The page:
Summary

The battle scenes continue. Here, in another part of the battlefield, we see Macbeth himself in combat. He meets Young Siward, they fight, and Young Siward is killed. Macbeth observes that Young Siward was born of a woman, and so could not hurt Macbeth. At another place on the field, Macduff seeks to find and fight Macbeth, and only Macbeth. The rest of the battle begins to wind down, with the English easily defeating the Scottish soldiers, who do not put up much of a fight.

Enter

To come on stage.

Another part of the field.

Battle scenes were difficult to stage, so it might be that this scene should be combined with the previous scene. Action could be going on in several places at once, and the focus could shift from one part of the stage to another. The audience would understand that different things would take place in different areas.

Alarums.

Sounds of battle, trumpet calls, yells — all the noise of fighting.

They have tied me to a stake; I cannot fly, / But, bear-like, I must fight the course.

Bear-baiting was a popular form of entertainment in Elizabethan England. A wild bear was chained to a stake in the ground, and dogs were allowed to attack it. Bets would be placed on how long the bear would survive, how many dogs it would kill, etc.

Macbeth compares himself to the bear, unable to leave the fight (I cannot fly), unable to stop fighting (I must fight the course), and possibly unable to win.

What’s he / That was not born of woman? Such a one / Am I to fear, or none.

But despite Macbeth’s knowledge that Birnam wood has come to Dunsinane, he still hopes that the other prophecy will be true — at least as far as he understands it. He scoffs at the possibility that he might have to fight someone who was not born of a woman. Only that person will he fear.

Thou’lt be afraid to hear it.

Hearing my name will fill you with fear.

No; though thou call’st thyself a hotter name / Than any is in hell.

I won’t be afraid, even if you call yourself a name that’s more damnable than any name in hell.

The devil himself could not pronounce a title / More hateful to mine ear.

Not even the devil could say any name I hate more.

No, nor more fearful.

Or any name that would scare you more.

Thou liest, abhorred tyrant; with my sword / I’ll prove the lie thou speak’st.

You lie, you despised (abhorred) tyrant. I’ll prove that you lie by defeating you with my sword.

Combat was often thought of as right vs. wrong. The winner was right, because God gave him the victory.

Thou wast born of woman / But swords I smile at, weapons laugh to scorn, / Brandish’d by man that’s of a woman born.

You were born of a woman; I laugh at weapons used by any man who was born of a woman.

That way the noise is.

The fighting is heavier over there.

Tyrant, show thy face! / If thou be’st slain and with no stroke of mine . . .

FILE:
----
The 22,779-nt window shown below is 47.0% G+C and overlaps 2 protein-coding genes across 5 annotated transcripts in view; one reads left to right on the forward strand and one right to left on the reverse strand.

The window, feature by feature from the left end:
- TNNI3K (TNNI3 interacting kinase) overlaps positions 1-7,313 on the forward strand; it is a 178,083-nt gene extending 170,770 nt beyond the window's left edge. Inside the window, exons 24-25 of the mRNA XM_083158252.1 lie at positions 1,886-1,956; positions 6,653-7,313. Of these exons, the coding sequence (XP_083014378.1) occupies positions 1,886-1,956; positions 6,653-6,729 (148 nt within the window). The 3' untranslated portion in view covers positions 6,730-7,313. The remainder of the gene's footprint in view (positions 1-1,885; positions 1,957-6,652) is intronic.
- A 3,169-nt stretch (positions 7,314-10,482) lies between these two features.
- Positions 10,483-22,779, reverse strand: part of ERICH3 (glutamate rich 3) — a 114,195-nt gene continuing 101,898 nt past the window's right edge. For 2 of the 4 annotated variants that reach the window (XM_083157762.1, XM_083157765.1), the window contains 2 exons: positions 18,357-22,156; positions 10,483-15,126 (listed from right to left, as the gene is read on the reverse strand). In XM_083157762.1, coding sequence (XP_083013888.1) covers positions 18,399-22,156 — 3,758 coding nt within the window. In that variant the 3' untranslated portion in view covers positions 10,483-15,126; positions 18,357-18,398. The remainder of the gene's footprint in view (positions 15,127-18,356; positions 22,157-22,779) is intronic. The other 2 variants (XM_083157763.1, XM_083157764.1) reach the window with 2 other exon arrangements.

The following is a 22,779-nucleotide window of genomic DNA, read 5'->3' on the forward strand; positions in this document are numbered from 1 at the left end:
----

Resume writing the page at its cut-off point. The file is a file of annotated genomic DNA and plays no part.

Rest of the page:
Macduff wants Macbeth to face him in battle. If Macbeth were to be killed by anyone other than Macduff (with no stroke of mine), he would feel that he had not avenged his murdered family, and would still be haunted by their ghosts.

I cannot strike at wretched kerns, whose arms / Are hired to bear their staves . . .

I can’t fight hired soldiers (kerns), who are paid to use their weapons (staves). Either I fight you, Macbeth, or I put my still-sharp sword (with an unbatter’d edge) back in its sheath without using it (undeeded).

There thou shouldst be; / By this great clatter, one of greatest note / Seems bruited.

That’s where you should be, judging by the great noise (clatter), someone of great importance (of greatest note) is announced (bruited) to be fighting over there.

Let me find him, fortune! / And more I beg not.

Macduff asks Fortune to grant him a meeting with Macbeth, so he can fight him and kill him. He asks nothing more of Fate.

the castle’s gently render’d

The castle has been surrendered (render’d) with little fighting (gently).

The tyrant’s people on both sides do fight

Macbeth’s soldiers fight on both sides, for him and against him.

The day almost itself professes yours, / And little is to do.

The day almost gives itself to you; little remains to be done.

We have met with foes / That strike beside us.

Two possible interpretations: (1) We have met enemies who switch sides, stand beside us, and strike Macbeth’s other soldiers; or (2) We have met enemies who only pretended to fight, and struck the air beside us rather than striking us.

Aside

In an aside, the character speaks privately to himself for a moment, or directly to the audience, or privately to some (but not all) of the other characters present.

As a matter of convention, an aside is always a true statement of what the character thinks. A character speaking in an aside may be mistaken, but may not be dishonest.

An aside (again as a matter of convention) cannot be heard by those not spoken to.

Exeunt, marching.

Latin, literally “they leave.” The soldiers leave the stage, marching to the battle.

Pronounced EX-ee-uhnt.

Exeunt all but Macbeth and Lady Macbeth.

Latin, literally “they leave.” Most of the players leave the stage, leaving Macbeth alone with Lady Macbeth.

Pronounced EX-ee-uhnt.

Exeunt

Latin, literally “they leave.” Everyone leaves the stage.

Pronounced EX-ee-uhnt.